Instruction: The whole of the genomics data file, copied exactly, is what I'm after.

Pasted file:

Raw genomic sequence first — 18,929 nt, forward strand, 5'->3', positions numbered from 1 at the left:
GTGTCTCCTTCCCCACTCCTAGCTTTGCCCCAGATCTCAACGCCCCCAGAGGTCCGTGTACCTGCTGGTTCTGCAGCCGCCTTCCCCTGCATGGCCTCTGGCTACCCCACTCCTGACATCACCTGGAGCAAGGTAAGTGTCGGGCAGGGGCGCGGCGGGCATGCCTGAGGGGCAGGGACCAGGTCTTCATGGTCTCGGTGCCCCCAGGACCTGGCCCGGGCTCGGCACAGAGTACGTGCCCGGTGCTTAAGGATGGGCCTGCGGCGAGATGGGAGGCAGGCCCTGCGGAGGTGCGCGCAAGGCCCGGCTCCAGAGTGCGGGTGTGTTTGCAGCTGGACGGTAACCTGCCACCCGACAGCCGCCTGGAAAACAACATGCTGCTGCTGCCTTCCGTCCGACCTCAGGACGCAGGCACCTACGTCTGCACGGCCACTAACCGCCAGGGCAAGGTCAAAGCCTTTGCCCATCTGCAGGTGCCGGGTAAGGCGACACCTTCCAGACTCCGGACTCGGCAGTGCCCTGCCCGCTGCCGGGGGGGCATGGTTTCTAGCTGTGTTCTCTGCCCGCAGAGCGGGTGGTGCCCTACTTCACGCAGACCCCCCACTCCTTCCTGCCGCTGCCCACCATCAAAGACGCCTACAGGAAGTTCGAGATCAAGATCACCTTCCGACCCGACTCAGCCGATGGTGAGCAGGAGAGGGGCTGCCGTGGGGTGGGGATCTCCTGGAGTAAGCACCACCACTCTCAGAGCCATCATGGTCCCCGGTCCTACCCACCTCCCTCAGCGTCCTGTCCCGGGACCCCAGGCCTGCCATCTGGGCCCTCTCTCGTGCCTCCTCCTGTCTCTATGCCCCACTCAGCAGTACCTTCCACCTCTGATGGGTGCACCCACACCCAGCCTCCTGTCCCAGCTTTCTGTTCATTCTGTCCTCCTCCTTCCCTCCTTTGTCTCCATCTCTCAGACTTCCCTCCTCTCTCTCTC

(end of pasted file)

Raw genomic sequence first — 18,929 nt, forward strand, 5'->3', positions numbered from 1 at the left:
GTGTCTCCTTCCCCACTCCTAGCTTTGCCCCAGATCTCAACGCCCCCAGAGGTCCGTGTACCTGCTGGTTCTGCAGCCGCCTTCCCCTGCATGGCCTCTGGCTACCCCACTCCTGACATCACCTGGAGCAAGGTAAGTGTCGGGCAGGGGCGCGGCGGGCATGCCTGAGGGGCAGGGACCAGGTCTTCATGGTCTCGGTGCCCCCAGGACCTGGCCCGGGCTCGGCACAGAGTACGTGCCCGGTGCTTAAGGATGGGCCTGCGGCGAGATGGGAGGCAGGCCCTGCGGAGGTGCGCGCAAGGCCCGGCTCCAGAGTGCGGGTGTGTTTGCAGCTGGACGGTAACCTGCCACCCGACAGCCGCCTGGAAAACAACATGCTGCTGCTGCCTTCCGTCCGACCTCAGGACGCAGGCACCTACGTCTGCACGGCCACTAACCGCCAGGGCAAGGTCAAAGCCTTTGCCCATCTGCAGGTGCCGGGTAAGGCGACACCTTCCAGACTCCGGACTCGGCAGTGCCCTGCCCGCTGCCGGGGGGGCATGGTTTCTAGCTGTGTTCTCTGCCCGCAGAGCGGGTGGTGCCCTACTTCACGCAGACCCCCCACTCCTTCCTGCCGCTGCCCACCATCAAAGACGCCTACAGGAAGTTCGAGATCAAGATCACCTTCCGACCCGACTCAGCCGATGGTGAGCAGGAGAGGGGCTGCCGTGGGGTGGGGATCTCCTGGAGTAAGCACCACCACTCTCAGAGCCATCATGGTCCCCGGTCCTACCCACCTCCCTCAGCGTCCTGTCCCGGGACCCCAGGCCTGCCATCTGGGCCCTCTCTCGTGCCTCCTCCTGTCTCTATGCCCCACTCAGCAGTACCTTCCACCTCTGATGGGTGCACCCACACCCAGCCTCCTGTCCCAGCTTTCTGTTCATTCTGTCCTCCTCCTTCCCTCCTTTGTCTCCATCTCTCAGACTTCCCTCCTCTCTCTCTC